Ethiopia's Prime Minister Meles Zenawi has acknowledged that his troops cannot withdraw from the conflict in Somalia.
The Ethiopians are not popular in Somalia
Mr Meles said he had expected to withdraw his soldiers earlier in the year, after Islamists had been driven out of the Somali capital, Mogadishu.
But he said divisions within the Somali government had left it unable to replace the Ethiopians, while not enough peacekeepers had arrived.
Some 60% of Mogadishu residents have fled clashes in the city, the UN says.
The Ethiopians intervened a year ago to oust the Union of Islamic Courts, which had taken control of much of southern Somalia.
Their presence is unpopular in Mogadishu and earlier this month, insurgents dragged the bodies of Ethiopian troops through the city.
"Having done the main work, we had the belief and expectations that a situation would be created for us to be able to withdraw," Mr Meles told MPs.
"However, this belief and expectations could not be met according to our plan."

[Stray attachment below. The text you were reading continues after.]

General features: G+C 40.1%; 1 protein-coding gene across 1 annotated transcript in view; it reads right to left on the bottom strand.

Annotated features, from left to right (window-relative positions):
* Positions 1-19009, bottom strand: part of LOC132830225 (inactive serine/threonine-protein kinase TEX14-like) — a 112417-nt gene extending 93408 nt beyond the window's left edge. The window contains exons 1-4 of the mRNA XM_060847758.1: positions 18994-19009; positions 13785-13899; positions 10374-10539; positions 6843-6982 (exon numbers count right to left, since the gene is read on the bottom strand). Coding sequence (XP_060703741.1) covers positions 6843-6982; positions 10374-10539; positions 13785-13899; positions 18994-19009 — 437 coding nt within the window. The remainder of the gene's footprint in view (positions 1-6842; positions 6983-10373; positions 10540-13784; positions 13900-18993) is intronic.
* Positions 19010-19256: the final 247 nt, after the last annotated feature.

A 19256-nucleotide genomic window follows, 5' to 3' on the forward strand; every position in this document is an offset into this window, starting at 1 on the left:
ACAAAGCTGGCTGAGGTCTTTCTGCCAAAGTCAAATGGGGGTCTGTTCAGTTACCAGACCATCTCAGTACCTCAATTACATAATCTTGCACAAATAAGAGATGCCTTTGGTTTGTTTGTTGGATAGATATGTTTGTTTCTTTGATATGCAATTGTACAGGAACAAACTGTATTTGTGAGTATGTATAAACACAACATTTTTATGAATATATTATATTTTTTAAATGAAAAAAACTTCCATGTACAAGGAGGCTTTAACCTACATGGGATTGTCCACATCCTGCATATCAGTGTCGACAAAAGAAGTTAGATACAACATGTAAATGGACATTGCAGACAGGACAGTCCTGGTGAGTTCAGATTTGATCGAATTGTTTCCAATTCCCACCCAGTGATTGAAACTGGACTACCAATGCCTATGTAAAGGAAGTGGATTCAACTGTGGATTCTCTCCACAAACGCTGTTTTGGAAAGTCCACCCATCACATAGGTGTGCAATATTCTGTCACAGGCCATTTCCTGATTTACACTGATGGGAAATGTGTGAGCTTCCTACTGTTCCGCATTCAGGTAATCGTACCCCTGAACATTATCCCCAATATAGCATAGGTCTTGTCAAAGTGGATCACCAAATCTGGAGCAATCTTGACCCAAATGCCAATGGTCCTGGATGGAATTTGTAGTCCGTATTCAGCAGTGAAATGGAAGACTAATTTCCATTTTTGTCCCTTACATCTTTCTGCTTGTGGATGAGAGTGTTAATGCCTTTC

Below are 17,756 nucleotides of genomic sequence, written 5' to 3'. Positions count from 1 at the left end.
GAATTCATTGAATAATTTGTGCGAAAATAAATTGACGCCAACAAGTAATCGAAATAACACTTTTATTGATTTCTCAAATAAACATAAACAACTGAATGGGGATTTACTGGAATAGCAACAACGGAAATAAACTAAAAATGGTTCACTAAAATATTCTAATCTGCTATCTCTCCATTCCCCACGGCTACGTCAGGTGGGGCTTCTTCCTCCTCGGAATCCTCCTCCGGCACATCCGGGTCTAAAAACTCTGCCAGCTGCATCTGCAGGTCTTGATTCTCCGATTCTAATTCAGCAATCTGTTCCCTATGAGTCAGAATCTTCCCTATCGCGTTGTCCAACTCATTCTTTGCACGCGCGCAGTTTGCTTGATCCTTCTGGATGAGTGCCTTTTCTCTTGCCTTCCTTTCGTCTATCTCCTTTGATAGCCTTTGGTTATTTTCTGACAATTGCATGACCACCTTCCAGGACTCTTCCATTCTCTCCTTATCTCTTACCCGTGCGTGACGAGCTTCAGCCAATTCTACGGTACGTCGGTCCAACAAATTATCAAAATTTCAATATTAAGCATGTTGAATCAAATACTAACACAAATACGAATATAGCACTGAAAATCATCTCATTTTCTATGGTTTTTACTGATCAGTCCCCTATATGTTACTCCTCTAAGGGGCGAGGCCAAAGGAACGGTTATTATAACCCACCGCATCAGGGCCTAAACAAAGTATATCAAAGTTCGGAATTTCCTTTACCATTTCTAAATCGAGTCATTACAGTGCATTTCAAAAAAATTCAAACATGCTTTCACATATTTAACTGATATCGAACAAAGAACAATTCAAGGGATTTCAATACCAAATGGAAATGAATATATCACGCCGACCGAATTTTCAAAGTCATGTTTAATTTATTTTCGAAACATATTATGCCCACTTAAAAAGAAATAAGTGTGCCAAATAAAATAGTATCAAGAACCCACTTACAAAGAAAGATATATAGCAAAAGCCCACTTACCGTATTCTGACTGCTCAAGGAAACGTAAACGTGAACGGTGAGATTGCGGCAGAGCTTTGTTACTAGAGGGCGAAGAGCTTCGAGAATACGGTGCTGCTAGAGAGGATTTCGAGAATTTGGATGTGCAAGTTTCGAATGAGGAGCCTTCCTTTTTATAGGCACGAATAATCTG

He has always said the Ethiopians would pull out when a peacekeeping force was deployed.
But only 1,600 Ugandans have arrived, from a planned 8,000-strong African Union force.
The UN is divided on plans for it take over the mission.
UN chief Ban Ki-moon says it is too dangerous to send troops to Mogadishu.
The UN refugee agency says one million people have fled their homes in Somalia, including 200,000 this month, following the latest clashes between insurgents and the Ethiopian-backed government.
Last week, new Somali Prime Minister Nur Adde said he wanted to hold talks with the opposition.
Somalia has not had a functioning national government since President Mohamed Siad Barre was overthrown in 1991.